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Reactive Power Question

  1. Oct 29, 2008 #1
    Assume a single-phase AC voltage applied to a series circuit with a certain impedance. Because of the real and imaginary part of the impedance, we get both real and reactive power. Now, if we were to connect a capacitor in parallel with the circuit, and if this capacitor supplies a certain amount of vars, what happens to the total reactive power of the circuit? My intuition tells me that:

    P(total) is unchanged because the capacitor is purely reactive.
    Q(total) = Q(source_before) = Q(source) + Q(cap)

    So basically by adding that capacitor, you're reducing the the reactive power supplied by the voltage source, and thus increasing the power factor. Am I right?
     
  2. jcsd
  3. Oct 30, 2008 #2
    Yes, indeed capacitor is a static reactive power generator.:smile:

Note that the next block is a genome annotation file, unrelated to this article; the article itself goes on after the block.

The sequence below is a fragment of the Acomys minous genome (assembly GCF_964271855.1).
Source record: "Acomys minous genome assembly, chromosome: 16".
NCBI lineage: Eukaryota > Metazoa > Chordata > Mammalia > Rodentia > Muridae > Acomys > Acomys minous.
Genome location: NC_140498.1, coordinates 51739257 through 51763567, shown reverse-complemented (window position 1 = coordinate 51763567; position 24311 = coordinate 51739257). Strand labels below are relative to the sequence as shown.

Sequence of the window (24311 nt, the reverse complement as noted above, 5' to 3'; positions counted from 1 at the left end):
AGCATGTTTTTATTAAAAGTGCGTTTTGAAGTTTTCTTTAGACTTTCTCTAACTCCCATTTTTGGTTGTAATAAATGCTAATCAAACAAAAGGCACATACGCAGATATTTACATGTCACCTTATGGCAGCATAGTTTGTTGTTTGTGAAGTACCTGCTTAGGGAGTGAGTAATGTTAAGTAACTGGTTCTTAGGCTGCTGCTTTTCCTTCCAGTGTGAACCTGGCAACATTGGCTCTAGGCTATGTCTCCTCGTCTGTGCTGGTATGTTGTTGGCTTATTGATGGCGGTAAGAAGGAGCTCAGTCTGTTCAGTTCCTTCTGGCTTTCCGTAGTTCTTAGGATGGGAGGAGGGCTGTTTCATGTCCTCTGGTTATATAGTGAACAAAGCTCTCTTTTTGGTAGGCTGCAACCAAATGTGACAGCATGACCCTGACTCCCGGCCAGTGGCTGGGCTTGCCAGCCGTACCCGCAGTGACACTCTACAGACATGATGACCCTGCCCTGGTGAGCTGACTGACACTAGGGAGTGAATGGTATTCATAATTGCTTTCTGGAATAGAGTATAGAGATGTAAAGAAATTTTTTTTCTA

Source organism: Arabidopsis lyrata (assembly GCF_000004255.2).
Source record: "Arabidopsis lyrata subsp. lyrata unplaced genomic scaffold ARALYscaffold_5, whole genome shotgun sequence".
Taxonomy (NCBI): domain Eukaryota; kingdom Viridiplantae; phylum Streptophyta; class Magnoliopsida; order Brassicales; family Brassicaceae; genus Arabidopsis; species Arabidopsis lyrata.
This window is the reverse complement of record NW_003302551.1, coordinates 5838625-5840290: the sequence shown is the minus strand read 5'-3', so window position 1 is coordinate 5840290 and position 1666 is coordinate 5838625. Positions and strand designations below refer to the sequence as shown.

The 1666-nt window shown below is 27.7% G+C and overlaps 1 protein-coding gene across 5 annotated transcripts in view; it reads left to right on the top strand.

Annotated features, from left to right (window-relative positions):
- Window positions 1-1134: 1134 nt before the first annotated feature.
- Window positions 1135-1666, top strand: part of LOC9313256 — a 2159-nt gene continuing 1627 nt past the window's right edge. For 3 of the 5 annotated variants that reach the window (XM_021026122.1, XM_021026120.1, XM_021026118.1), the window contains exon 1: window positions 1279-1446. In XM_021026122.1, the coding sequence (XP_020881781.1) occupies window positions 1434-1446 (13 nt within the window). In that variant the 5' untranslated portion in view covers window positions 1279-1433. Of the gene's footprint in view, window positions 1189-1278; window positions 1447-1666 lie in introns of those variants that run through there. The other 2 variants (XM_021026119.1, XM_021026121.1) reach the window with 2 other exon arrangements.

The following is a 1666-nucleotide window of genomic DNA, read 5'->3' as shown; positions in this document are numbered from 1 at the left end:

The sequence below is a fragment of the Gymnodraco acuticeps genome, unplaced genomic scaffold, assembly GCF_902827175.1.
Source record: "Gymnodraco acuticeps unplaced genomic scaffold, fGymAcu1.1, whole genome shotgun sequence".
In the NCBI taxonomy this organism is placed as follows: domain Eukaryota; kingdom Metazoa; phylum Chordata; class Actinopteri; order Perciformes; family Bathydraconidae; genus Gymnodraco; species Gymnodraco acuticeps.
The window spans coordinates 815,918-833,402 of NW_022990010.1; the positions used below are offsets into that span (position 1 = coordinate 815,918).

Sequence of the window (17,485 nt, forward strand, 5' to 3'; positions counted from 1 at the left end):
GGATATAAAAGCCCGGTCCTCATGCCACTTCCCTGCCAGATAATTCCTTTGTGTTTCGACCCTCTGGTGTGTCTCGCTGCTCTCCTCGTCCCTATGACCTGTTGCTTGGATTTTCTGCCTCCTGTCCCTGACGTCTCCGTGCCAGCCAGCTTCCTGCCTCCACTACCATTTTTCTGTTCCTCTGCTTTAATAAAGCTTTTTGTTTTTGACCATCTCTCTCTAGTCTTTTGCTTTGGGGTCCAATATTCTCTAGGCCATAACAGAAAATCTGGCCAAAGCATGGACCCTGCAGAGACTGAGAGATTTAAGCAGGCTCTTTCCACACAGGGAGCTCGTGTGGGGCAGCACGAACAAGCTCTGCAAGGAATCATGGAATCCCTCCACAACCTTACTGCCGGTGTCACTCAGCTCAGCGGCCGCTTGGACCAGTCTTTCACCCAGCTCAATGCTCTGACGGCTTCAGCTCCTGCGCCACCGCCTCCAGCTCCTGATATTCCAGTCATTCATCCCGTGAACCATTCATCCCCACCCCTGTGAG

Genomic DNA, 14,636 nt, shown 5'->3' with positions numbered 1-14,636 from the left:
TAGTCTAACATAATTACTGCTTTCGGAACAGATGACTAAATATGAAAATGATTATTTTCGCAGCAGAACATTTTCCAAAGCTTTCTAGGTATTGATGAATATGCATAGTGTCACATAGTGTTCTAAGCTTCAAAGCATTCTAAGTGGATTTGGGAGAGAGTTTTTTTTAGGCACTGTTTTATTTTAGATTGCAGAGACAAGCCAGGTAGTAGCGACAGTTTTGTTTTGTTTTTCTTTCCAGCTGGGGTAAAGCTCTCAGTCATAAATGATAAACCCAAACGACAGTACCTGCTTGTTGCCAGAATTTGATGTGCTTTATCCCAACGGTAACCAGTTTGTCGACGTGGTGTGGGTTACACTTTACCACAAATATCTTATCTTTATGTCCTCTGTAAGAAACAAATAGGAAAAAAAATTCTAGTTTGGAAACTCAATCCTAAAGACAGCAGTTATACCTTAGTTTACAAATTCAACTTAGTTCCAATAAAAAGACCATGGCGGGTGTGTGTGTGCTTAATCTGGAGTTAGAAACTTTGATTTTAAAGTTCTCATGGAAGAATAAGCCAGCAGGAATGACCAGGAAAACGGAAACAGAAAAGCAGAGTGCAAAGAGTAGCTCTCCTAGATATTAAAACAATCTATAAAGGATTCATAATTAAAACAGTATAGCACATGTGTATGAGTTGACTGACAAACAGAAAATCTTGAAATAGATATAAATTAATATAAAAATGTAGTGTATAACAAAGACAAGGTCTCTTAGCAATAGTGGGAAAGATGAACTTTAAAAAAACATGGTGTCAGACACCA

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    Creative thinking is enjoyable, Then think about your surrounding things and other thought products. http://electrical-riddles.com
     
  4. Oct 30, 2008 #3
    Thanks! =]
     
  5. Oct 30, 2008 #4
    You need to look up 'Power Factor Correction".

    Poor power factor will increase real power loss because a higher current will flow in the wiring and the generator has to be capable of supplying the higher current.
     
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